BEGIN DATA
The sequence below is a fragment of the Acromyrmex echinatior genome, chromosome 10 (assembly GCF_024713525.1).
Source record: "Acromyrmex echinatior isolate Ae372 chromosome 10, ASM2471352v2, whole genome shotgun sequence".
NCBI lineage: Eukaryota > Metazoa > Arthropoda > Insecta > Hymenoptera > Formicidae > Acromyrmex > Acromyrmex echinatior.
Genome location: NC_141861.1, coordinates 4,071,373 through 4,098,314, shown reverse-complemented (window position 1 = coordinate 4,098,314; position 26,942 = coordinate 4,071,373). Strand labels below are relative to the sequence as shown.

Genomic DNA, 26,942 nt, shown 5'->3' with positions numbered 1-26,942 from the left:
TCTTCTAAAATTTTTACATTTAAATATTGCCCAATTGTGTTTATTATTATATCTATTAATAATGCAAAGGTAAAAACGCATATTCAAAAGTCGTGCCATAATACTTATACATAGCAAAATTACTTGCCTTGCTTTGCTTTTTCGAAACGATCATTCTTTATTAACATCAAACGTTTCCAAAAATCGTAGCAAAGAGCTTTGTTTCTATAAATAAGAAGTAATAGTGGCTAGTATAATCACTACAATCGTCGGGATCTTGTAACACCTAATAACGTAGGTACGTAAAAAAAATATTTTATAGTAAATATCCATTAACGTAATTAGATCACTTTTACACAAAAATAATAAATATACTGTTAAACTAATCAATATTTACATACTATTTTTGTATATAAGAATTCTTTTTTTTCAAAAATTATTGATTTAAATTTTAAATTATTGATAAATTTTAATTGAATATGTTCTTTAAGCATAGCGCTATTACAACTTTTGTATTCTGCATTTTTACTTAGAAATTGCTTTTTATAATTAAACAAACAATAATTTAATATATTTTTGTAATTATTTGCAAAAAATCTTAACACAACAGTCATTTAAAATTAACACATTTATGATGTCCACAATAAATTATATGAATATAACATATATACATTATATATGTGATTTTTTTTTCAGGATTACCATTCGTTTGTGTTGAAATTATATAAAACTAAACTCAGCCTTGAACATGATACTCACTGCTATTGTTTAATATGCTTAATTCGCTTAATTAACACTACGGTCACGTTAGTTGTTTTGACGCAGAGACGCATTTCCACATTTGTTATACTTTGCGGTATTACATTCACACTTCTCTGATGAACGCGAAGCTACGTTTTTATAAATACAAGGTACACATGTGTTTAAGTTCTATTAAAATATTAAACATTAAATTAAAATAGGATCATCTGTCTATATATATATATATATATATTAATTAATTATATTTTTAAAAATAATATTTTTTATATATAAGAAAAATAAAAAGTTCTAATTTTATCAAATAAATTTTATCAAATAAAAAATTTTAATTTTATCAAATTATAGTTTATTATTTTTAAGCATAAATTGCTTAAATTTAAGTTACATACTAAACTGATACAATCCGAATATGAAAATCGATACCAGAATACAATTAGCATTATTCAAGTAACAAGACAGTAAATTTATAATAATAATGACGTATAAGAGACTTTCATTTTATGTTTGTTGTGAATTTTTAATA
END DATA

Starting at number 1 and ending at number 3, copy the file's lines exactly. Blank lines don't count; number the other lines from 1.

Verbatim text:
The sequence below is a fragment of the Acromyrmex echinatior genome, chromosome 10 (assembly GCF_024713525.1).
Source record: "Acromyrmex echinatior isolate Ae372 chromosome 10, ASM2471352v2, whole genome shotgun sequence".
NCBI lineage: Eukaryota > Metazoa > Arthropoda > Insecta > Hymenoptera > Formicidae > Acromyrmex > Acromyrmex echinatior.